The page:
Thursday, March 10, 2005

America's New Export

The US used to dominate the world in exporting manufactured good, food and high technology. Not any more. But at least the Bush administration can proudly claim that America now has an export that won't likely be outsourced to China or India: creationism!

The pressure from US religious groups to unseat the teaching of evolution as the sole construct in public schools shows no sign of slowing. In Georgia, Alabama, and Pennsylvania, as well as other states, individual school districts and state governments are grappling with suggestions that creationism be taught along with evolution. And the movement appears to be a new US export.

Across the Atlantic, those in charge of Britain's education system have been facing their own version of the God versus Darwin debate, albeit on a much smaller scale. For the past three years, a small group of schools in northeast England have been at the center of the controversy about teaching creationism. The schools, established under a government scheme that allows private benefactors to operate state schools, are run by the Emmanuel Schools Foundation, which is backed by the millionaire car dealer Peter Vardy.

For its part, the foundation says on its Web site that it "encourages an academic and inquisitive approach to spiritual matters including, amongst others, creation and the origins of life on earth." In 2002, Prime Minister Tony Blair said in Parliament he was happy about creationism being taught alongside evolution in state schools. Others, such as Oxford biologist Richard Dawkins, are not so happy. Dawkins, eight other leading scientists, and six top clergy wrote to Blair in 2002, pointing out that "Evolution is not, as spokesmen for the college maintain, a 'faith position' in the same category as the biblical account of creation.... It is a scientific theory of great explanatory power, able to account for a wide range of phenomena in a number of disciplines."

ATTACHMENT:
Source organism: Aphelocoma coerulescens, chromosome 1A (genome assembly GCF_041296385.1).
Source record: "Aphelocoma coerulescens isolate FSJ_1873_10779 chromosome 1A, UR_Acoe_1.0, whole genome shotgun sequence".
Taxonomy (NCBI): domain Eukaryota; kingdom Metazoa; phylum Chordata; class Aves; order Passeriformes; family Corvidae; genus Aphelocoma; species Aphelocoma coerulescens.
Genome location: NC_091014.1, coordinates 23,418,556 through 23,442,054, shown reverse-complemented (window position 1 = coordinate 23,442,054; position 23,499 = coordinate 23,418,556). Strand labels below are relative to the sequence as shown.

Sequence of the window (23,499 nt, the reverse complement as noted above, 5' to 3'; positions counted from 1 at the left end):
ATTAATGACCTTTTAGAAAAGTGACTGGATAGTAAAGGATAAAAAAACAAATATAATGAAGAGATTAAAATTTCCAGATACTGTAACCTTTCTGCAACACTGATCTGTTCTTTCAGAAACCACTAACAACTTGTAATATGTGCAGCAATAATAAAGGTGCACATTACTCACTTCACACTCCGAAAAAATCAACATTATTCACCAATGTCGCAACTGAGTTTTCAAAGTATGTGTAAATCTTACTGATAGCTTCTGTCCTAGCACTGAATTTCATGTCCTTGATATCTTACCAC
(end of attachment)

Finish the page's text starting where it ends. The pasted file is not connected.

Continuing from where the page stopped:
When the Junior Education Minister was questioned in parliament about allowing the teaching of creationism in British science classes, he responded that children should be allowed to "consider different ideas and beliefs."

[Dick Taverne, of the Liberal Democrat party] shot back: "Since the Government is in favor of allowing choice between sense and nonsense, will it also allow children to be taught that the earth is flat and that the sun goes around the earth? Since there is a crisis in math teaching in schools, and some university chemistry departments are closing down, will the Government also offer as an alternative the teaching of astrology and alchemy?"

"It is extraordinary," Taverne went on, "that a Government and a Prime Minister who say they are in favor of science have allowed the introduction into our schools of the worst features of American fundamentalist, antiscience, pseudoscience nonsense."

As China and India race to improve scientific literacy amongst their populations in preparation for the high-technology competition of the 21st century, the US is removing evolution from school curriculums and helping infect other with this nonsense.


Post a Comment

Subscribe to Post Comments [Atom]

<< Home